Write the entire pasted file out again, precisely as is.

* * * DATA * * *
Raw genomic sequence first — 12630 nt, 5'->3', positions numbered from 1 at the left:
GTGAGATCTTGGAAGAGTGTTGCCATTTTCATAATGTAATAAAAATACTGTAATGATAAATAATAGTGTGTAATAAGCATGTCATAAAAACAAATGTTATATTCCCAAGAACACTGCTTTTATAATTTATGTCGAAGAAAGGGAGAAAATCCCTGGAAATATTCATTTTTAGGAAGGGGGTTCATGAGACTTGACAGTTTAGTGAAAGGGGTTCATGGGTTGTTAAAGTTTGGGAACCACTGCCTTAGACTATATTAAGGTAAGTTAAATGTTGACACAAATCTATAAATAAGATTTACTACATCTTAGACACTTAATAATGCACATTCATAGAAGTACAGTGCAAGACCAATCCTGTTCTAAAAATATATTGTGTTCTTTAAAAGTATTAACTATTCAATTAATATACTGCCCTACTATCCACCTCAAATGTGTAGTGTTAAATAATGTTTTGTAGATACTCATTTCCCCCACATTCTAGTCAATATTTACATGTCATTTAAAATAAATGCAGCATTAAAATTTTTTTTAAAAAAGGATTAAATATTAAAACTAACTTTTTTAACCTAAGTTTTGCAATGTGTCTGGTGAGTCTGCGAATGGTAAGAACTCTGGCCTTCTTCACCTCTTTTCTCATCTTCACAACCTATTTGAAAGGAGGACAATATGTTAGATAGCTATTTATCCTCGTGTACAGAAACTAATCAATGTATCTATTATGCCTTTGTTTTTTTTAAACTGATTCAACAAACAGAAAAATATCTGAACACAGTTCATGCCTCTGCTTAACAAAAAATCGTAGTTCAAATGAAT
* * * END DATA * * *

Raw genomic sequence first — 12630 nt, 5'->3', positions numbered from 1 at the left:
GTGAGATCTTGGAAGAGTGTTGCCATTTTCATAATGTAATAAAAATACTGTAATGATAAATAATAGTGTGTAATAAGCATGTCATAAAAACAAATGTTATATTCCCAAGAACACTGCTTTTATAATTTATGTCGAAGAAAGGGAGAAAATCCCTGGAAATATTCATTTTTAGGAAGGGGGTTCATGAGACTTGACAGTTTAGTGAAAGGGGTTCATGGGTTGTTAAAGTTTGGGAACCACTGCCTTAGACTATATTAAGGTAAGTTAAATGTTGACACAAATCTATAAATAAGATTTACTACATCTTAGACACTTAATAATGCACATTCATAGAAGTACAGTGCAAGACCAATCCTGTTCTAAAAATATATTGTGTTCTTTAAAAGTATTAACTATTCAATTAATATACTGCCCTACTATCCACCTCAAATGTGTAGTGTTAAATAATGTTTTGTAGATACTCATTTCCCCCACATTCTAGTCAATATTTACATGTCATTTAAAATAAATGCAGCATTAAAATTTTTTTTAAAAAAGGATTAAATATTAAAACTAACTTTTTTAACCTAAGTTTTGCAATGTGTCTGGTGAGTCTGCGAATGGTAAGAACTCTGGCCTTCTTCACCTCTTTTCTCATCTTCACAACCTATTTGAAAGGAGGACAATATGTTAGATAGCTATTTATCCTCGTGTACAGAAACTAATCAATGTATCTATTATGCCTTTGTTTTTTTTAAACTGATTCAACAAACAGAAAAATATCTGAACACAGTTCATGCCTCTGCTTAACAAAAAATCGTAGTTCAAATGAAT